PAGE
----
By Angus Berwick and Sarah White
MADRID (Reuters) – Spanish caretaker Prime Minister Mariano Rajoy said on Monday he would reach out to rivals in a bid to quickly form a government after his conservative party strengthened its lead in elections on Sunday, though still far short of a majority.
As Europe enters uncertain waters with Britain’s historic decision to exit the European Union, Spanish parties are under pressure to avoid the protracted, ultimately fruitless negotiations that followed an inconclusive December ballot.
Against expectations, Rajoy’s center-right People’s Party (PP) was the only one to make gains in another hung parliament as voters flocked back to mainstream parties and abandoned newcomers that did well in December.
But while the results lent the PP some momentum in talks with other leaders, it still faced difficult options. They included trying to rope in the PP’s long-time foes, the second-placed Socialists, to support or at least enable a conservative-led government.
The PP wound up with 137 seats on Sunday, up from 123 in December. But 176 are required for a majority to govern alone.
“What Spain needs, and it needs it now, is a government with a strong parliamentary backing, able to generate confidence within and outside Spain, able to take on the reforms that Spain still needs and give stability to Europe at a time when it needs it,” Rajoy said as he called on other parties to join a “grand coalition” of center-left and center-right parties.
He said he hoped to reach a deal with other parties on such an administration within a month.
A smaller liberal party, Ciudadanos (Citizens), seen as a more natural ally of the PP, won 32 seats. A leftist anti-austerity alliance, Unidos Podemos (Together We Can), which was originally forecast to overtake the Socialists, came third on 71 seats.
Many voters were confident some form of deal would be easier to reach now the PP has a stronger hand than polls forecast.
“It was a big surprise, but now at least there’s a chance of some stability,” said self-employed energy specialist Fernando Cierva, 52, as he walked his dog in central Madrid, adding he had voted for Ciudadanos.
It is unclear how Rajoy may engineer this majority, however.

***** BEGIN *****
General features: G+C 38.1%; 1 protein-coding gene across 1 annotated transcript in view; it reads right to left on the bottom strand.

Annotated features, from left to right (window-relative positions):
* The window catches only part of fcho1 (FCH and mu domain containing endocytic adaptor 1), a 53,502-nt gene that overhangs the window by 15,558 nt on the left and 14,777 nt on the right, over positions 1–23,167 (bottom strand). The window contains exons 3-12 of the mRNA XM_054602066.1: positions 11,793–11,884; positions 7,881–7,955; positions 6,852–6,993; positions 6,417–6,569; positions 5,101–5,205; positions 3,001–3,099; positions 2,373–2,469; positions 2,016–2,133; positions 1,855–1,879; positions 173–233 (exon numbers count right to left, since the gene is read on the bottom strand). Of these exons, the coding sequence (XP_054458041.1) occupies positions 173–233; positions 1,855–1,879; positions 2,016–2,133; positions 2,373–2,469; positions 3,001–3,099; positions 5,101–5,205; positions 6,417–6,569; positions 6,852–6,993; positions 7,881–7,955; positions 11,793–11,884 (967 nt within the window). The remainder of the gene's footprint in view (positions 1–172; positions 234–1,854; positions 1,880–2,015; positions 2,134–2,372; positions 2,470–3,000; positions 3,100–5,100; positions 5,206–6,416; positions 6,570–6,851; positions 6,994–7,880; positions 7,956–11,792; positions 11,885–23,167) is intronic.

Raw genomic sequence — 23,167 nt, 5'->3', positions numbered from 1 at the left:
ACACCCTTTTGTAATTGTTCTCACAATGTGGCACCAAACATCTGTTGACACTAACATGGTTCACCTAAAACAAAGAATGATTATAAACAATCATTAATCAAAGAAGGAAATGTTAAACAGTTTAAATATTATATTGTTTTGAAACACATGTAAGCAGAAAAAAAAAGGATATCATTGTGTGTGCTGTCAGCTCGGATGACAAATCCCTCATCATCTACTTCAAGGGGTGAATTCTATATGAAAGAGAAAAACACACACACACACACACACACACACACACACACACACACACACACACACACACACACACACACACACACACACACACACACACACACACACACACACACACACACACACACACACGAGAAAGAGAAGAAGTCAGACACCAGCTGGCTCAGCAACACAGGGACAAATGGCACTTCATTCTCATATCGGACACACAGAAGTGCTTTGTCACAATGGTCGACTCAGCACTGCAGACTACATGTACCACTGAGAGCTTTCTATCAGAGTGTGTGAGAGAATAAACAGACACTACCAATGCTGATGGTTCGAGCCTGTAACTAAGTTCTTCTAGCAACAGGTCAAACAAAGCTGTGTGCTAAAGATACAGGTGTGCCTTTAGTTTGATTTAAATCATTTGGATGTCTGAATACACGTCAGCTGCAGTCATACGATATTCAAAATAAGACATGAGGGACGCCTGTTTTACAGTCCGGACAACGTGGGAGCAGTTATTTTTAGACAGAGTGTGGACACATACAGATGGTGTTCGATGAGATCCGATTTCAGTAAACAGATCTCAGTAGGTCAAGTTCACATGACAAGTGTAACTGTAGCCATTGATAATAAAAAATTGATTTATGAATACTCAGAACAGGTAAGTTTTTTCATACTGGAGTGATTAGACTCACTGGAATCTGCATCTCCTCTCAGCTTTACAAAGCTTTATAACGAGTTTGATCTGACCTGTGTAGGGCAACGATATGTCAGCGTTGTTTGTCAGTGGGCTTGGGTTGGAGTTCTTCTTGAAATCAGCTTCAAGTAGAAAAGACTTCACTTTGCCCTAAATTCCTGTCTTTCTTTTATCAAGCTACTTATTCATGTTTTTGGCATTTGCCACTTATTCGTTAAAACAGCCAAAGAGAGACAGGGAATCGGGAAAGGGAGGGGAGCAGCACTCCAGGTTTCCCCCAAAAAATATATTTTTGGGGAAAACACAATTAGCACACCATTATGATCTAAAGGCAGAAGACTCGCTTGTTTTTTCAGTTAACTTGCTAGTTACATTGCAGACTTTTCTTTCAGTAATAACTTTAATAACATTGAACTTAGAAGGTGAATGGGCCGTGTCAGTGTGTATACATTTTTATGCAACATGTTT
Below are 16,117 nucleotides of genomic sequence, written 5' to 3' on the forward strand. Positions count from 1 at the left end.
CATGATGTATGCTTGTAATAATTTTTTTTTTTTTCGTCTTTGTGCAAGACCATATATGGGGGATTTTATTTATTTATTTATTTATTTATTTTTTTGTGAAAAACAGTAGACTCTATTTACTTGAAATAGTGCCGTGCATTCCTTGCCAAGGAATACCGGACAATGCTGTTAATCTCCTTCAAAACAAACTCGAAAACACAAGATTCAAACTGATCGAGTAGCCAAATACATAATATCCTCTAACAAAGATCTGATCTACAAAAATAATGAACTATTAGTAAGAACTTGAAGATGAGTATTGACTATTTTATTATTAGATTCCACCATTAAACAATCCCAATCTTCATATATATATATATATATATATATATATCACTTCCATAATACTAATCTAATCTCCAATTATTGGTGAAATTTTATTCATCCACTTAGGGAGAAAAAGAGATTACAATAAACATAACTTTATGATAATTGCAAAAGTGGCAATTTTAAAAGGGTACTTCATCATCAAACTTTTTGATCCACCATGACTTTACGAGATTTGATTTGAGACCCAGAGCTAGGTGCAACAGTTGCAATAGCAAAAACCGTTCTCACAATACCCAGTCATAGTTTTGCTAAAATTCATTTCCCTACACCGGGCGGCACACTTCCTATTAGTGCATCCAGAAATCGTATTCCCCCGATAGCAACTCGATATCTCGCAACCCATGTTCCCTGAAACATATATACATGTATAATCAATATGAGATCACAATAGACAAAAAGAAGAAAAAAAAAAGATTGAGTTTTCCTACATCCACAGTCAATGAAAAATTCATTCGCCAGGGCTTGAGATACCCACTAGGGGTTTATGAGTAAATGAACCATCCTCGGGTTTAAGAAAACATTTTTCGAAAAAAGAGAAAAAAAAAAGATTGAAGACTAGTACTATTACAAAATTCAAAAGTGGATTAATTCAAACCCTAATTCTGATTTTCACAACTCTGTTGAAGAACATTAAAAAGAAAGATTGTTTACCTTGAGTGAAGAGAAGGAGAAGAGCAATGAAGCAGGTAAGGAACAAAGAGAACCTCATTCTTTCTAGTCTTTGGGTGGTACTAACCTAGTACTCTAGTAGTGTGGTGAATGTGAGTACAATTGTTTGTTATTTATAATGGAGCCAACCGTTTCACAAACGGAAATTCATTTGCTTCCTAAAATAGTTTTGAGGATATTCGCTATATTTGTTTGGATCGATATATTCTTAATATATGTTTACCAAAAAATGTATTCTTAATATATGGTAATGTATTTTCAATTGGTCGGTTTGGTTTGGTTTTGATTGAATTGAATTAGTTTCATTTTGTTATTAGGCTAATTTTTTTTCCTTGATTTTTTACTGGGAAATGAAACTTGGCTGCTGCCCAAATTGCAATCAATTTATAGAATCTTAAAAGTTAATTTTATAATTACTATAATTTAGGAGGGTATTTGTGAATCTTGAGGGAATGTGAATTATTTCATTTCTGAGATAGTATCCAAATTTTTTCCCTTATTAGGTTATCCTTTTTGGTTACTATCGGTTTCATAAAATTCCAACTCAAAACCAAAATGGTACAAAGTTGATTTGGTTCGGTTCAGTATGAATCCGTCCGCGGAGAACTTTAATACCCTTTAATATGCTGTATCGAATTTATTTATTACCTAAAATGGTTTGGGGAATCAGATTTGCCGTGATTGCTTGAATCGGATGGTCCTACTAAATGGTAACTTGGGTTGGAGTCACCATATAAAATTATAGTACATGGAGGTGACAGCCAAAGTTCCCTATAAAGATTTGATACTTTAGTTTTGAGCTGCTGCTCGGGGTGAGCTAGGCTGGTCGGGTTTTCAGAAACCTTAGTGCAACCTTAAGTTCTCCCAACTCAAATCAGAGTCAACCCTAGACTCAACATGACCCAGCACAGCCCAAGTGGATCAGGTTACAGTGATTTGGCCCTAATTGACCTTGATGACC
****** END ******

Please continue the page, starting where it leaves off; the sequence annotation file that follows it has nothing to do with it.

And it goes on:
The Socialists were divided on Monday on whether they should allow the PP to govern. Meanwhile, Albert Rivera, the youthful leader of Ciudadanos, said he was willing to have talks with the PP but not to back a government headed by Rajoy.
Political experts believe this situation could lead to a minority government of the PP allowed by the Socialists and Ciudadanos through abstentions from votes of confidence.
This administration would be potentially fragile but Rajoy said he would not rule it out if he could not convince other parties to back him for a new term.
Spain’s economy, the euro zone’s fourth largest, has so far proven immune to any contagion from prolonged political uncertainty, but it cannot remain so indefinitely, analysts say.
“A minority government may not be able to pass material reforms, as it would require unlikely support from a fragmented parliament. In our view, such inertia would hurt Spain’s medium-term growth prospects, especially as we see actions needed on fiscal issues and labor markets,” Barclays bank said in a note.
“In addition, a minority government may not be able to sustain a full four-year mandate.”
A third election, now or in a few months time, would also likely further alienate voters already scarred by years of economic hardship and unimpressed with leaders’ failure to forge coalitions after December, pushing parties to seek a solution.
“They all talk a lot but they don’t do anything,” said retired fishmonger Rafael Fernandez, 64. He voted for Unidos Podemos in December after years as a loyal Socialist supporter, but this time did not even cast a ballot.
“I feel let down by politics,” he said.
(Additional reporting by Paul Day; Editing by Julien Toyer/Mark Heinrich)